Saturday, March 25, 2017

OSHA Recordkeeping Rule On Recordable Injuries Nullified After Congressional Review

On March 22, the US Senate voted to nullify OSHA’s rule “Clarification of Employer’s Continuing Obligation to Make and Maintain Accurate Records of Each Recordable Injury and Illness,” commonly referred to as the “Volks” rule. The “Volks” rule made recordkeeping requirements a continuing obligation for five years. The rule gave OSHA the ability to issue citations to employers for failing to record work-related injuries and illnesses during a 5-year retention period, compared to the six-month statute of limitations. The final rule was in response to a 2012 U.S. Court of Appeals decision that held that OSHA could not issue citations for failing to record an injury or illness beyond the six-month statute of limitations set out in the statute.

OSHA issued the proposed rule in July 2015, which was finalized in December 2016 and became effective in January 2017. According to OSHA, the rule was meant to “clarify that the duty to make and maintain an accurate record of an injury or illness continues for as long as the employer must keep and make available records for the year in which the injury or illness occurred. The duty does not expire if the employer fails to create the necessary records when first required to do so.”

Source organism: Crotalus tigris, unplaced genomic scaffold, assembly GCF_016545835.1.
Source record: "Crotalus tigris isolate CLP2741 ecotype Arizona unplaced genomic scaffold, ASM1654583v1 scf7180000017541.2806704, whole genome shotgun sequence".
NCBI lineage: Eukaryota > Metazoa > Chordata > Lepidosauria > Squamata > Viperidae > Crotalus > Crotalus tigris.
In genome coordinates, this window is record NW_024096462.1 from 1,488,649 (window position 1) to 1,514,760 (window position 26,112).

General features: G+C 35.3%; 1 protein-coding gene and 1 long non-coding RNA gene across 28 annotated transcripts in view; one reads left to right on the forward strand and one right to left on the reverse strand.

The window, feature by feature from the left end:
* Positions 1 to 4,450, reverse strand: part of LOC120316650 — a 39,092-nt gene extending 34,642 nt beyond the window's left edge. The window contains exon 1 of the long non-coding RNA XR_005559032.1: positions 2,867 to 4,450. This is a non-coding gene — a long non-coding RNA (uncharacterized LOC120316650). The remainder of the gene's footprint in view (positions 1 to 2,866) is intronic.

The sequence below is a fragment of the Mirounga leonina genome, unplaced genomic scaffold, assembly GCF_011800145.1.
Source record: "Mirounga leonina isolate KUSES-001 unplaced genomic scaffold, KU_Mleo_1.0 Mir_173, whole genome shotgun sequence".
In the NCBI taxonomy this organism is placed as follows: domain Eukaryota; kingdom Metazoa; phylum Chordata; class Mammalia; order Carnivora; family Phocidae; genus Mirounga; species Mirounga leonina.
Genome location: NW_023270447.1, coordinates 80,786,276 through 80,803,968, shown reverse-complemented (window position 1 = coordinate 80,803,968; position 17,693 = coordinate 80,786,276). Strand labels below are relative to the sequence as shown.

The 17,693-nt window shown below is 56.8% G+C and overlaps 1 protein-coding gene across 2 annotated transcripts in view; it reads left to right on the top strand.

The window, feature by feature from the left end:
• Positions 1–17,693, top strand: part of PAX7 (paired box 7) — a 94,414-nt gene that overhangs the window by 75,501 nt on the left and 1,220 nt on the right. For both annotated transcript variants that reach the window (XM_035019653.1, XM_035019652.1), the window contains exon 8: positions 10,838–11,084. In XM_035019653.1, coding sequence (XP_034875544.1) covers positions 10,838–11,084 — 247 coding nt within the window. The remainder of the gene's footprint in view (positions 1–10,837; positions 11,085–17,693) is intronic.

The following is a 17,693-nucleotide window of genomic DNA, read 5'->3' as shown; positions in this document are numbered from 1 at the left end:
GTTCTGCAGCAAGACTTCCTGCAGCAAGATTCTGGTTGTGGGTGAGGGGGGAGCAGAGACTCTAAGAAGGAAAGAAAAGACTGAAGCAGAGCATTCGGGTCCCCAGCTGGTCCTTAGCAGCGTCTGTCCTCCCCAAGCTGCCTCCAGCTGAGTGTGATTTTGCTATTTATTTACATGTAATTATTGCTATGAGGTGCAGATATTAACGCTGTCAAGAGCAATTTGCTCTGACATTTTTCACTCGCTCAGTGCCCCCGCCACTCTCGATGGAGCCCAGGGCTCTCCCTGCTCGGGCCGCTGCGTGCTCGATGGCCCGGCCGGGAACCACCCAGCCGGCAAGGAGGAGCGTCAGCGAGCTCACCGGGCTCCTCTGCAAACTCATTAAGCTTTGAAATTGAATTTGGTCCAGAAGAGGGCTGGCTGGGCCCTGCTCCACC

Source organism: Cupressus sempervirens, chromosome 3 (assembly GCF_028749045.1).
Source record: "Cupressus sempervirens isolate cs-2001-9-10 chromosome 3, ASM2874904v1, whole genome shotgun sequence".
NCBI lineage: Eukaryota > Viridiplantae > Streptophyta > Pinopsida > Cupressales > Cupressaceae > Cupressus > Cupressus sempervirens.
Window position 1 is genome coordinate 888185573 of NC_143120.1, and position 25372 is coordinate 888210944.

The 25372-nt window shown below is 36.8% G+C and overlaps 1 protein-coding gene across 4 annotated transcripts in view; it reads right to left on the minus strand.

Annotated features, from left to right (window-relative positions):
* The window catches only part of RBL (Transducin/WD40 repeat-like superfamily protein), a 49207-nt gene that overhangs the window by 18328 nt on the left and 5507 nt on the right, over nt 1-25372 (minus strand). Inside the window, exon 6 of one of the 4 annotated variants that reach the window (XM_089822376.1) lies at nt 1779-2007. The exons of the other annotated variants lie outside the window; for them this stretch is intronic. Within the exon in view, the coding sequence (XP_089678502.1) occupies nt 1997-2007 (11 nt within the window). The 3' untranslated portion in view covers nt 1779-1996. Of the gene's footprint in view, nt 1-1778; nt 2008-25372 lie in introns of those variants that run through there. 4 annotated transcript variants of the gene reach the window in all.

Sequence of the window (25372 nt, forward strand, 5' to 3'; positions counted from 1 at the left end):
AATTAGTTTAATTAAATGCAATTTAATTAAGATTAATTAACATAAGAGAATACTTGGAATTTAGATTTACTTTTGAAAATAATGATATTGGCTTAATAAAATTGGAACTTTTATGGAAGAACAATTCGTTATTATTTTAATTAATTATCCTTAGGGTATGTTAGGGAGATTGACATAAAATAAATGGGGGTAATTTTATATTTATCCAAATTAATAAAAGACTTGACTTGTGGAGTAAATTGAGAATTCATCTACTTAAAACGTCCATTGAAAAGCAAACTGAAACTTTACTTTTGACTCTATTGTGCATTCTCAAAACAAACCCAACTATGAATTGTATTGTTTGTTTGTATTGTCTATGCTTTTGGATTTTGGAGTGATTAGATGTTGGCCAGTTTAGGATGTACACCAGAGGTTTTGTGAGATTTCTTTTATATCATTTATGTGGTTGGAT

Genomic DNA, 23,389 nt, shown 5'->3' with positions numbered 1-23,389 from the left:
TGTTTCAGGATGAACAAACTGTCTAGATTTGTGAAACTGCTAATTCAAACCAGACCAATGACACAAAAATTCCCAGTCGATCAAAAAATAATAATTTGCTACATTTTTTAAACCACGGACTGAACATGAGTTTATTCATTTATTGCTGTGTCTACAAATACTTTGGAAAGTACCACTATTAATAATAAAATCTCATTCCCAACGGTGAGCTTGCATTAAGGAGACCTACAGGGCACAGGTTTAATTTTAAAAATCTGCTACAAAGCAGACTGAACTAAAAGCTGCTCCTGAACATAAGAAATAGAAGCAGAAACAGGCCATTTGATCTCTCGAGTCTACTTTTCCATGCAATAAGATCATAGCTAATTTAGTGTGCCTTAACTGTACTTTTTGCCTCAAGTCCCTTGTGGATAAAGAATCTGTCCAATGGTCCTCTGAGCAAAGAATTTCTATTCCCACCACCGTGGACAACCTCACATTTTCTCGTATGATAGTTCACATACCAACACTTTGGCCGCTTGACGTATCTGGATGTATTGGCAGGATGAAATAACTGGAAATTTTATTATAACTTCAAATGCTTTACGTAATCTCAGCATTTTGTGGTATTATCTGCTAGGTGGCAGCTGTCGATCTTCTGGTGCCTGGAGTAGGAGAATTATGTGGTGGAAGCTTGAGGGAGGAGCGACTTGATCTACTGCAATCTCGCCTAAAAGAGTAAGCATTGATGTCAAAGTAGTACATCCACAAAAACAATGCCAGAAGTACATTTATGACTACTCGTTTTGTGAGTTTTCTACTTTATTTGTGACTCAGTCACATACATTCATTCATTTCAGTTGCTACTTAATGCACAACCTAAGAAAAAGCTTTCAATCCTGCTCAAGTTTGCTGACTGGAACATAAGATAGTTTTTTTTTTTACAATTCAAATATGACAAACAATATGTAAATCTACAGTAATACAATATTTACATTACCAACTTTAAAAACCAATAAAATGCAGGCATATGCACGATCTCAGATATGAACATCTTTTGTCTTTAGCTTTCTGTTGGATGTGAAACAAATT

The resolution passed the House of Representatives on March 1, 2017 and on March 22 the Senate adopted the resolution indicating that Congress believed OSHA had exceed its authority in issuing the final rule.


Caltha LLP provides specialized expertise to clients nationwide in the evaluation environmental rules, developing EHS compliance procedures, and preparing cost-effective EHS management programs. For further information contact Caltha LLP at info@calthacompany.com or Caltha LLP Website 
 


Saturday, March 4, 2017

Solvent Wipe Exemption Roll Out By States | States That Have Not Exempted SCW By Rule

In July 2013, US EPA published a final rule which exempted launderable (reusable) and some disposable wipes containing solvent ("Solvent-Contaminated Wipes" or SCW) from regulation as solid wastes and as hazardous waste. Solvent wipes are very common waste streams generated by a broad range of industrial, commercial, service and institutional sector facilities. This rule streamlined management of this waste stream and allowed these materials to be stored, transported* and cleaned/disposed of outside of the hazardous waste rules that would otherwise apply. This provides a benefit to both facilities that generate these wipes and companies that handle them.
 
* Although the rule exempts transporters from hazardous waste rules, Federal and State DOT HazMat rules still apply.
 
Click here for more information on the Federal Solvent Contaminated Wipe Rule.